Suppose your product is a good, learn-to-work-from-home training course. A legitimate one, not one of the many scams out there.
Imagine the ideal customer in your market. Make a list of characteristics of this person. Yes, person. Think of your market in terms of one person. Imagine his or her face, give them a name.
Let’s take a minute to get to know your market . . .
Your target audience is a soccer mom. Let’s name her Sally. Sally is 36 years old and commutes from a rural community to the city. Her husband travels on business a lot. She drives 24 miles to work each way, rushing home to pick up her 11-year-old son before soccer practice ends before swinging by to pick up her 3-year-old daughter from the day-care.
Can you picture her? She’s in the red SUV that almost hit the little blue car.
If Sally makes it to the soccer field in one piece, her next challenge will strike: What, oh, what should she fix for dinner? Oh, yeah. She just remembered her husband’s plane lands in 12 minutes, so he’ll be home in just over an hour and the house is a wreck. She would love to welcome him home to a clean house, fresh meal, and relaxed atmosphere — instead, she’s rushed and stressed and irritable.
If it weren’t for all those darned bills, she could stay home. Too bad she’d have to take a 60 percent pay cut to work locally.
Now let’s talk about YOUR real market.
So, maybe the work-from-home e-course isn’t your product. That’s fine. But what I want you to do now is this. Think of your real target audience. Maybe it’s still someone like Sally. Or perhaps it’s Bob — the 48-year-old tubby insurance salesman who’s stressed over funding retirement and haunted by those pesky numbers on his blood pressure monitor.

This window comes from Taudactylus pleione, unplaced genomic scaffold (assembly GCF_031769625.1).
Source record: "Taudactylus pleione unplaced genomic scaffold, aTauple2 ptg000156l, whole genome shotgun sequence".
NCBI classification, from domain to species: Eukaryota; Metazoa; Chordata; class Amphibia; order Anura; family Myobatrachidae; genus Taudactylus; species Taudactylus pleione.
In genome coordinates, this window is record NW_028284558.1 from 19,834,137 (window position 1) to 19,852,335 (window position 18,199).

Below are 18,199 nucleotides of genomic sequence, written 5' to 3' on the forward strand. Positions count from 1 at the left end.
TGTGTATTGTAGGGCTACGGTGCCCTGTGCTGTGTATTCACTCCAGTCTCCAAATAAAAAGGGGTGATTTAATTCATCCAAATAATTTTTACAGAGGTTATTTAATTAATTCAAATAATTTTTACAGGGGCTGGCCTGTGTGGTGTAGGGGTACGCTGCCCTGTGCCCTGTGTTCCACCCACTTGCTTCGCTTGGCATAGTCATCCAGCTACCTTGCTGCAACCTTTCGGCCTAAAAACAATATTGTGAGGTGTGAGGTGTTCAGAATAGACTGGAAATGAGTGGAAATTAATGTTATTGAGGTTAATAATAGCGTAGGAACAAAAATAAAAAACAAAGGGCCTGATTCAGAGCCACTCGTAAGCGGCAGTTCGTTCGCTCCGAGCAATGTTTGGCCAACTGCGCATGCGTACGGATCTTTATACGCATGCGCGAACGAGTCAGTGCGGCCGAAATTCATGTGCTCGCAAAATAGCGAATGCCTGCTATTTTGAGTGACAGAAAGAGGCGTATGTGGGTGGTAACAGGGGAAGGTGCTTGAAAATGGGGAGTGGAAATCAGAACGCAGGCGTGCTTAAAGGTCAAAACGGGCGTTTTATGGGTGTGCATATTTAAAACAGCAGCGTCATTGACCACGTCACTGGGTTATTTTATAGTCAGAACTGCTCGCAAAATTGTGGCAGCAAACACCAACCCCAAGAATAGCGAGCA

Write down three of your market’s biggest concerns. What are they most afraid of? Dig deep — most people’s fears aren’t superficial. Now think for a minute and ask yourself, “What can I do to help?”
(Hint: Is Sally most afraid of poor gas mileage and a messy house? Or is her real fear the fact that she’s missing out on the most important years of her children’s lives and that she sometimes takes her stress out on her husband, which can threaten her marriage?)
Now here’s my question to you — what is your market’s biggest fear — their greatest point of pain — (and here’s the important part) that YOU can help with? Put a star by that one.
In Sally’s case, I figure a cook, a housekeeper, and a chauffeur would handle things nicely for her. But unless you move in with her and her family and can do all three of those jobs at once, well, you can’t help her there.
Your audience may not even realize their deepest need, but you’ll need to know it.
Next step, imagine where your target audience would LIKE to be. For Sally, we know — she’d like to be home with the kids but she feels a responsibility to provide some income, too.
Okay. Now, write down three things you can do (services) and/or sell (products) to alleviate that pain point by getting your audience from where they are now, to where they’d like to be.
(If you don’t have a product just yet, you can still do this exercise — just focus on the market’s concerns and biggest pain point, but come back when you choose or create a product and fill out this part.)
We’ll talk more about products later, but while you’re researching the needs of your market, here are a few more questions to answer (write down your answers):
- What are solution choices are available to your market?
- What format are those solutions being delivered in? (Live seminars, books, ebooks, e-courses, instant download or hard copy via mail, etc.)
- How are they being sold? Online or offline?
- What benefits are they being told they’ll receive from other product peddlers? (Do a Google search, as if you’re part of the market, looking for answers.)
- What experts are being referenced?
- What bonuses are being offered, if any?
- What are the price points of the products?
- What payment terms are being offered?
So, how exactly do you learn the needs of your market? The two best ways are either:
(a) be part of your target market yourself, or
(b) spy on them.
We’ll talk about how to do that in the next post.
Until next time,